"We will tell them it's a labor vote, and we'll mark them accordingly," said Tim Sullivan, spokesman for the Massachusetts AFL-CIO. "It is categorically a bad idea, especially with a recession. It's all a grand scheme by the corporations."
Patrick, who has sought crucial backing of the unions on his casino legislation, did not appear to be siding with the unions on this issue. Patrick opened the door to such a plan when he unveiled his budget last month.
"It's on the table," he said yesterday. "I'm open to it."
Senate President Therese Murray declined requests for comment on DiMasi's proposals yesterday, but said she is ready to work on the budget.
Supporting corporate tax changes reflected a big shift for DiMasi, who has been the primary roadblock for such proposals. He fought back the idea last year by calling it a "catalyst to reduce jobs." But he later agreed with Patrick to establish a 15-member tax commission to further study the state's corporate tax structure. In December, the commission urged that the tax law be made more restrictive, but only if corporate taxes are reduced.
When Patrick coupled the tighter rules with a plan to reduce corporate taxes last month in the spirit of compromise, some in the House said they were willing to sign on, but DiMasi was noncommittal.
The speaker's move yesterday, considerably more aggressive in cutting taxes than Patrick's, was the first concrete indication that he was ready to deal.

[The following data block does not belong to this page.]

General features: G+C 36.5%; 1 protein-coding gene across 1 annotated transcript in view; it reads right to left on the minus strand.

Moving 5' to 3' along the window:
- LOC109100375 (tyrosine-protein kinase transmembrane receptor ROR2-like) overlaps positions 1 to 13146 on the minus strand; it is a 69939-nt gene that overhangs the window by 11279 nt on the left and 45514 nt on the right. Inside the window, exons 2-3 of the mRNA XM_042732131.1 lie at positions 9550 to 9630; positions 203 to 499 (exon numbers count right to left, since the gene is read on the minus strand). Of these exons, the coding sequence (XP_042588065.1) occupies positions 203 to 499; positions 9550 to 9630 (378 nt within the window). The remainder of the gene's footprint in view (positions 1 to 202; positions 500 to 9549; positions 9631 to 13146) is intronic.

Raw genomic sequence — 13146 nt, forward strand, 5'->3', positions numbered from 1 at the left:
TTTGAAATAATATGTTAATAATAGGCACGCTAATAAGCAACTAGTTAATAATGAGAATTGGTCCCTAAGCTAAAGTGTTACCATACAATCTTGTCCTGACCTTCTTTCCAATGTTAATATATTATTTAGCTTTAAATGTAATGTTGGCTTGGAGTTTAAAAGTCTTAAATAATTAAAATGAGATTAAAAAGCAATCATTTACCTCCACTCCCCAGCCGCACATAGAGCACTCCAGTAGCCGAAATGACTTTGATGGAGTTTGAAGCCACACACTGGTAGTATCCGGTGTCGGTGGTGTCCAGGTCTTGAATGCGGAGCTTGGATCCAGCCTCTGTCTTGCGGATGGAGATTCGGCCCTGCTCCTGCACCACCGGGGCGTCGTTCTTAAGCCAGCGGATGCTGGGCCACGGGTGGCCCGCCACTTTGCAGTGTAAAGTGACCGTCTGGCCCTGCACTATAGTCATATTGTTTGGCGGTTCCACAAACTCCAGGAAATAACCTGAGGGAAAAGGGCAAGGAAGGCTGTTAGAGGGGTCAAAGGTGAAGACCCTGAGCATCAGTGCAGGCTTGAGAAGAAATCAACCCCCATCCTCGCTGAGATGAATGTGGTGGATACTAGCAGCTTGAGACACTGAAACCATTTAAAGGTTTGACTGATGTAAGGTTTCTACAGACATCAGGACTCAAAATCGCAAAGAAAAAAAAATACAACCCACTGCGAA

"I wouldn't say I changed my position," DiMasi said. "I've always said that all of this has to be balanced with the revenues needed to balance our budget. There's a balancing test here. Obviously this is a very difficult fiscal year."
Patrick's budget proposal would reduce the rate from 9.5 percent to 9.1 percent in 2010. In 2011, it would drop to 8.7 percent and to 8.3 percent in 2012.
DiMasi's proposal is more favorable to companies, going from 9.5 percent to 8.5 percent starting a year earlier, in 2009; in 2010, it would drop to 7.5 percent, and then to 7 percent in 2011.
Overall, DiMasi's plan would mean that businesses would pay about $204 million more next year, but by 2011 would be back to what they pay now. Because Patrick's plan does not lower the tax rate as quickly or dramatically, businesses would still end up paying $280 million more once his plan is fully implemented in 2012.
Business leaders who reacted negatively to Patrick's plan last month reacted more favorably to DiMasi's. "There are some very positive things in what the speaker has put forward," said Paul Guzzi, president of the Greater Boston Chamber of Commerce.
"It's an artful compromise," said Michael J. Widmer, president of the Massachusetts Taxpayers Association. "It allows them both to accurately claim success."
DiMasi said he plans to use $427 million from the state's rainy day fund, compared with the $369 million that Patrick wants to use. Without indicating which areas he would target, DiMasi proposed cutting state spending by $100 million.
Matt Viser can be reached at firstname.lastname@example.org.